beth woolsey

mess maker • magic finder • rule breaker • kindness monger

Candy King-Pin

Tragedy struck our house last night.

We ran out of candy in the candy basket.

“Mo-om,” Cael stuttered out, voice already beginning to wrack with sobs. “There are no twea-eats.”

Oh, dear.  No tweats.

I have clearly fallen down on the job.  I have not lived up to expectations.  I have failed to provide proper sustenance for my poor, deprived children.

My children were not placated by my assurances that we would live through an entire night without treats in the house.  I think, in fact, that it may have been a crisis of faith moment for my kids… one of those crystal clear times when you realize that your parents are fallible and can, in fact, make impacting, life-altering mistakes.

Like I said, tragedy.

After I got done hugging kids and wiping tears (and — OK, fine — assuring them that we’d buy more candy soon), I was pleased to see that things quieted down relatively quickly.  I mean, I wasn’t thrilled that there were histrionics to start, but after the drama we entered a period of calm as the kids drifted out of the room.

It took me a while to notice the whispering.

And the footsteps up the stairs.  And down the stairs.  And up the stairs.  And down the stairs.

And some kind of clinking.

But when the second kid came back into the family room clutching candy firmly in hand and sucking noisily on another piece, I caught right on that something was going down.

I’m quick that way.

Abby, my eldest, is a saver.  For example, she saves money.  We keep a bank for her, and I’m pretty sure she has more saved at the moment than we can pay out.

She also saves candy.  From Christmas.  From going to the movies.  From friends.  From Valentines Day.  From gifts.  Yep, she’s a saver alright.

“Um, Cael?” I asked my sticky, happy son.  “Are you eating candy?”

“Yep!” Cael answered.

“Where did you get the candy, Cael?” I asked.

“From Abby!” my thrilled little boy answered.

“Abby gave you her candy?” I asked, starting to feel all warm and mushy that my 12-year-old was graciously and generously giving her sweets to her sad siblings to make them feel better.

“Nope!” Cael replied.  “I bought it from her.”

“You bought it from her?” I clarified.

“Yes, Mommy!  I gave Abby four monies, and she gave me candy.  That’s buying, she said.”

So that’s the other sound I’d heard.  The clinking of change in the piggy banks.  And out of the piggy banks.

My 12-year-old is running a secret candy ring out of her bedroom.

Hmmm.  How to spin this.

Abby’s an entrepreneur?  She’s leveraging her assets?  She’s running a small business?  She’s utilizing principles of supply and demand?

Or she’s a back alley candy dealer, and she’s taking advantage of people in need.

Proud?  Dismayed?  Ambivalent?  What’s the appropriate parental response here?


I’m going with no harm, no foul.

Everyone seems perfectly happy with this arrangement, and it’s saving me a trip to the store.

Don’t miss a post. Subscribe here

16 responses to “Candy King-Pin”

  1. Wait… my brain just turned on for the day (Yeah, I realize it’s afternoon already!)

    Is this candy uhm… candy you purchased originally? I say that money comes back to Mom 😉

    • HEY! You’re right! I need to get in on that $ action. Thanks for the suggestion, Meredith! 🙂

  2. I don’t think I’ve ever even told her about the time I noticed my brother’s piggy bank was more full than mine, and convinced him it would be fun to dump them both in a pile and count it all by dividing it equally.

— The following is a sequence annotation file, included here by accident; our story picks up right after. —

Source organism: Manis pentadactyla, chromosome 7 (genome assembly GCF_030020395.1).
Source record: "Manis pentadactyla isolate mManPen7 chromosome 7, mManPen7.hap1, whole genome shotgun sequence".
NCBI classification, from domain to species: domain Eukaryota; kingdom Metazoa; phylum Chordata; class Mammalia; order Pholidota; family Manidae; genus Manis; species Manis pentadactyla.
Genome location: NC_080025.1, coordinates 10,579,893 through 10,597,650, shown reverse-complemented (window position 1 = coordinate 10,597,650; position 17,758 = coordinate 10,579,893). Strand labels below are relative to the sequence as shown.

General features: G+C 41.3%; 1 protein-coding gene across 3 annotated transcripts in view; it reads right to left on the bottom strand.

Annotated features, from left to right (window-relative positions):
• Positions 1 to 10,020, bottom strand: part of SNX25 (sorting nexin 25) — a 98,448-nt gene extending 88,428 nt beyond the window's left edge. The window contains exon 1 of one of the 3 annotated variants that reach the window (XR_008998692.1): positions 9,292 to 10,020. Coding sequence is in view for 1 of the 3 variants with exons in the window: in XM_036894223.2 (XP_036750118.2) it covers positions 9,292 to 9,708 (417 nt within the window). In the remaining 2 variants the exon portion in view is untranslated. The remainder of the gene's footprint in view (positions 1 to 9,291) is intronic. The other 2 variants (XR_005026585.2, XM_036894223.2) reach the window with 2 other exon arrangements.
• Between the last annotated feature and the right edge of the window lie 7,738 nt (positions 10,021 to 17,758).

3. I see Grandpa’s fingerprints all over this one. Note to the readership: that’s “Grandpa”, not “Grandfather” – the *other* Grandfather would *never* encourage such behavior! ;>)

  4. At least she is only selling it to her siblings. Mine do try that at times, but the worst was getting a call from my 7 yr old’s teacher that he was selling his silly bands for a dollar a piece to the other kids. He even spent the money right away. That was a fun one to explain and fix.
    Thanks again for sharing. I always love to see my thoughts in writing and knowing that I am not the only one. Hope you are feeling better.

    • Hilarious, Julieann! I SO love it when other parents have kids who do stuff like this (and love even more that your son spent the $ right away… there’s a kid after my own heart). Thanks for sharing!


  5. That’s awesome! CLEARLY the girl has an entrepreneurial spirit. 🙂

    I’m debating whether I should pull Abby aside for some quality Aunt/Niece time and run her through the finer points of holding garage sales for her siblings, too. I used to do it w/my sister– you lay out all your wares(read: crap you don’t want anymore), and invite in your VIP guests (read: younger sibling/s). It’s dealers choice on if you offer terms of set pricing OR if you are open to trades (goods or services) and/or bartering.

    Your new My Little Pony dream set for my half-used tube of neon lip gloss? Deal.

    My 3/4 used journal (recently extracted from the trash) for you doing my chores for a week? Done.

    No matter which way you go, a sibling garage sale is absolute GOLD!

    • Oh my gosh, Kim… laughing SO hard. I’m not sure whether I should lock my children away for you or send them straight your way for lessons from a very clearly qualified big sister. I mostly resorted to browbeating my little brother… a little ridicule thrown in… occasionally let him get me a glass of water, if he was really, really lucky. You achieved a much higher level of subtly and manipulation… I’m very, very impressed.

    • Ha! I hadn’t thought of becoming a customer! A few more days on steroids, and I might be that desperate. 😉

Leave a Reply

Your email address will not be published. Required fields are marked *

This site uses Akismet to reduce spam. Learn how your comment data is processed.